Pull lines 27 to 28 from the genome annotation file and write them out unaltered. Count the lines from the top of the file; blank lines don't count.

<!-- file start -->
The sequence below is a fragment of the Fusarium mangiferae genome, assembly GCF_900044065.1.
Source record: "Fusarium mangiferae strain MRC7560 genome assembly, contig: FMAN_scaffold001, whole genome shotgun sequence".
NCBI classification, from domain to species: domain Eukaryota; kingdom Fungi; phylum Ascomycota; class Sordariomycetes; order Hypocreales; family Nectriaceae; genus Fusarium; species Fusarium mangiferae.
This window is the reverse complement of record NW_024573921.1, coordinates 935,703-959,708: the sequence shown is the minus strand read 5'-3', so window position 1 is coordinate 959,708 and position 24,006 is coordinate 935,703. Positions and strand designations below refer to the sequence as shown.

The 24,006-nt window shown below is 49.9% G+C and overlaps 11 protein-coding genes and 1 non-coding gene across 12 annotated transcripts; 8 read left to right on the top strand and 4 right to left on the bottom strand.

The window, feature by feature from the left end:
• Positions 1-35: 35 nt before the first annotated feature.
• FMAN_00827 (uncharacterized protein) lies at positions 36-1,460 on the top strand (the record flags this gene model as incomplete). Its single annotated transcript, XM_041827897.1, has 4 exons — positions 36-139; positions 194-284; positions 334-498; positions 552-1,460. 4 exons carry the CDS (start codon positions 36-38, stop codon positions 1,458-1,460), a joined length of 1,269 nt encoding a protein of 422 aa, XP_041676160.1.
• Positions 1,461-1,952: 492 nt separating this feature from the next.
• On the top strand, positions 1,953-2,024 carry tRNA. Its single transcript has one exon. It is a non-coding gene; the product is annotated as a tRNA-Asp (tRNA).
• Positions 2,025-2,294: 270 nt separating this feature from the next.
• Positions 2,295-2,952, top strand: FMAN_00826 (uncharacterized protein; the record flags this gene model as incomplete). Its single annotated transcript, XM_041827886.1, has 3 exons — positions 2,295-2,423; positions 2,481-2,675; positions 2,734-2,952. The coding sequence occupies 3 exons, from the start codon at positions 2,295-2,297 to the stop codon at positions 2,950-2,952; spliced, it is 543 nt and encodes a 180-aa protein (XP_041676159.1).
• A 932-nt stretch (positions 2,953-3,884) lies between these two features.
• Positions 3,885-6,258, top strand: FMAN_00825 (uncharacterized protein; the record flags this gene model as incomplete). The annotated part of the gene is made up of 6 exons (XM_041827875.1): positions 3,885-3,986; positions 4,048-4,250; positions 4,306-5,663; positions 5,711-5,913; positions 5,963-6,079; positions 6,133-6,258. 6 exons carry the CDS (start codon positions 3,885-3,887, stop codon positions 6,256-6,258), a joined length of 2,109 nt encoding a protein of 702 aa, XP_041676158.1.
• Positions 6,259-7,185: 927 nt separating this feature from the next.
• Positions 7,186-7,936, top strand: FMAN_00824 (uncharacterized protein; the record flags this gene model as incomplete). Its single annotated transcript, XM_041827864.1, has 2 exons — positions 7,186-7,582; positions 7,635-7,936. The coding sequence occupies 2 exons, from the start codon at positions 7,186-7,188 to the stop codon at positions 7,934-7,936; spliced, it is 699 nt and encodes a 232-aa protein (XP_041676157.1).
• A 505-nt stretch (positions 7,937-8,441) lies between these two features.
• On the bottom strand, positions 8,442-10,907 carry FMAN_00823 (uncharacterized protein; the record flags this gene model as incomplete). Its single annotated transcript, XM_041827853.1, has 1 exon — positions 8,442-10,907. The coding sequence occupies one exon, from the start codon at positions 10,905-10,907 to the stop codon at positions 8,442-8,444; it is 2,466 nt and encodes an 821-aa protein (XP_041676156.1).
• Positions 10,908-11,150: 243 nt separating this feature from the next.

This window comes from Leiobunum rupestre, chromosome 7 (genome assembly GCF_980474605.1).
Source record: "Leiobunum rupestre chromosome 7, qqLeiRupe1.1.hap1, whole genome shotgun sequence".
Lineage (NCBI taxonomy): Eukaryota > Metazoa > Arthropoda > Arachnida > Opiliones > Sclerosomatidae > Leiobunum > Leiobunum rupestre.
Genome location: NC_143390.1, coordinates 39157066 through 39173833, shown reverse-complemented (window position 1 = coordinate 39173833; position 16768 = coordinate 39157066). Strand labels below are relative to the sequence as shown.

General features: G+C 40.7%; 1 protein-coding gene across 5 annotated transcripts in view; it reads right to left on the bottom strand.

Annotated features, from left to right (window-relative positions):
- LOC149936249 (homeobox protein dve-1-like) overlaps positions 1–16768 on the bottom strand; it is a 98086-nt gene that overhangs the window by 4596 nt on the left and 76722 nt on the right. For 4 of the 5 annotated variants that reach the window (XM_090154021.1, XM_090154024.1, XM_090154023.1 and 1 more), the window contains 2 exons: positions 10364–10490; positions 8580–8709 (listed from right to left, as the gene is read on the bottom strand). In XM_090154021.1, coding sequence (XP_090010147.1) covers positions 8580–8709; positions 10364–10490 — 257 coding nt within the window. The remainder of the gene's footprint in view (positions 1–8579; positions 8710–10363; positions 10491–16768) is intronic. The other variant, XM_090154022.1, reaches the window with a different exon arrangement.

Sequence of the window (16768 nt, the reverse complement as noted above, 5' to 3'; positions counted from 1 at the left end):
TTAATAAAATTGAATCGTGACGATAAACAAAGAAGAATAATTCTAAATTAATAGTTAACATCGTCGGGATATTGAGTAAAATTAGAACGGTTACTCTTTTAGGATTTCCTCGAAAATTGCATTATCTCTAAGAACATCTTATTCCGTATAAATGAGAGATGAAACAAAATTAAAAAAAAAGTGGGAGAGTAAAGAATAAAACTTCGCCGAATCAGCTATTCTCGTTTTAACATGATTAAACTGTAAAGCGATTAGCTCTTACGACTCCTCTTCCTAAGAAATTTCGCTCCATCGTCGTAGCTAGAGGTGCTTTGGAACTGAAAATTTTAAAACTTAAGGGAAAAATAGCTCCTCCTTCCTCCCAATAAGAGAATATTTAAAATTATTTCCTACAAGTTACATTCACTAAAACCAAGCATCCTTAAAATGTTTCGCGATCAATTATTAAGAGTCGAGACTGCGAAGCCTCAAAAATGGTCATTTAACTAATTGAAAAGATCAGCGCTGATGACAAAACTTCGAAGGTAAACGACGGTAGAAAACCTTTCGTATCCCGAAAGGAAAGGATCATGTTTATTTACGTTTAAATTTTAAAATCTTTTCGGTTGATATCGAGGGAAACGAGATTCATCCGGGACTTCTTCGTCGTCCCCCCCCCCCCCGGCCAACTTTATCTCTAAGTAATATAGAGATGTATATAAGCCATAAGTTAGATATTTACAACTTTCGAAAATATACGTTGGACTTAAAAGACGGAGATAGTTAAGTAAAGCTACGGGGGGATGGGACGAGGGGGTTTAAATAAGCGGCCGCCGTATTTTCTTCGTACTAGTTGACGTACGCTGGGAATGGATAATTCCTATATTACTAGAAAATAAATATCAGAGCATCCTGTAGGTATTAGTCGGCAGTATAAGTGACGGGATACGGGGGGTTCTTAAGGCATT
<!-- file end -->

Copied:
Sequence of the window (16768 nt, the reverse complement as noted above, 5' to 3'; positions counted from 1 at the left end):
TTAATAAAATTGAATCGTGACGATAAACAAAGAAGAATAATTCTAAATTAATAGTTAACATCGTCGGGATATTGAGTAAAATTAGAACGGTTACTCTTTTAGGATTTCCTCGAAAATTGCATTATCTCTAAGAACATCTTATTCCGTATAAATGAGAGATGAAACAAAATTAAAAAAAAAGTGGGAGAGTAAAGAATAAAACTTCGCCGAATCAGCTATTCTCGTTTTAACATGATTAAACTGTAAAGCGATTAGCTCTTACGACTCCTCTTCCTAAGAAATTTCGCTCCATCGTCGTAGCTAGAGGTGCTTTGGAACTGAAAATTTTAAAACTTAAGGGAAAAATAGCTCCTCCTTCCTCCCAATAAGAGAATATTTAAAATTATTTCCTACAAGTTACATTCACTAAAACCAAGCATCCTTAAAATGTTTCGCGATCAATTATTAAGAGTCGAGACTGCGAAGCCTCAAAAATGGTCATTTAACTAATTGAAAAGATCAGCGCTGATGACAAAACTTCGAAGGTAAACGACGGTAGAAAACCTTTCGTATCCCGAAAGGAAAGGATCATGTTTATTTACGTTTAAATTTTAAAATCTTTTCGGTTGATATCGAGGGAAACGAGATTCATCCGGGACTTCTTCGTCGTCCCCCCCCCCCCCGGCCAACTTTATCTCTAAGTAATATAGAGATGTATATAAGCCATAAGTTAGATATTTACAACTTTCGAAAATATACGTTGGACTTAAAAGACGGAGATAGTTAAGTAAAGCTACGGGGGGATGGGACGAGGGGGTTTAAATAAGCGGCCGCCGTATTTTCTTCGTACTAGTTGACGTACGCTGGGAATGGATAATTCCTATATTACTAGAAAATAAATATCAGAGCATCCTGTAGGTATTAGTCGGCAGTATAAGTGACGGGATACGGGGGGTTCTTAAGGCATT